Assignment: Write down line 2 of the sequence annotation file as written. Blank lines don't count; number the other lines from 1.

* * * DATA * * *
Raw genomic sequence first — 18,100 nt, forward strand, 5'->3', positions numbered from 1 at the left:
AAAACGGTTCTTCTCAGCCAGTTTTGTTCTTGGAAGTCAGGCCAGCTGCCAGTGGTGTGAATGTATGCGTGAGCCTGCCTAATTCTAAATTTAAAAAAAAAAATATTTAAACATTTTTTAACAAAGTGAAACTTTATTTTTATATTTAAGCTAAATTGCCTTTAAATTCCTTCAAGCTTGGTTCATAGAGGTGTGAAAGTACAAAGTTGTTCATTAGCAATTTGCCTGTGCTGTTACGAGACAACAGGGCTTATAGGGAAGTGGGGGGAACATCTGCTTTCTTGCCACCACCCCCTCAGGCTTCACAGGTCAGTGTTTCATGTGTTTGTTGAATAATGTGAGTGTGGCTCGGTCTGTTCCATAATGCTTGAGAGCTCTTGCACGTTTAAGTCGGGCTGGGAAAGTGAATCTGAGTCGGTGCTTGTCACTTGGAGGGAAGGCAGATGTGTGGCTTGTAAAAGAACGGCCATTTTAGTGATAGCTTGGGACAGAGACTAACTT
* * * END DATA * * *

AAAACGGTTCTTCTCAGCCAGTTTTGTTCTTGGAAGTCAGGCCAGCTGCCAGTGGTGTGAATGTATGCGTGAGCCTGCCTAATTCTAAATTTAAAAAAAAAAATATTTAAACATTTTTTAACAAAGTGAAACTTTATTTTTATATTTAAGCTAAATTGCCTTTAAATTCCTTCAAGCTTGGTTCATAGAGGTGTGAAAGTACAAAGTTGTTCATTAGCAATTTGCCTGTGCTGTTACGAGACAACAGGGCTTATAGGGAAGTGGGGGGAACATCTGCTTTCTTGCCACCACCCCCTCAGGCTTCACAGGTCAGTGTTTCATGTGTTTGTTGAATAATGTGAGTGTGGCTCGGTCTGTTCCATAATGCTTGAGAGCTCTTGCACGTTTAAGTCGGGCTGGGAAAGTGAATCTGAGTCGGTGCTTGTCACTTGGAGGGAAGGCAGATGTGTGGCTTGTAAAAGAACGGCCATTTTAGTGATAGCTTGGGACAGAGACTAACTT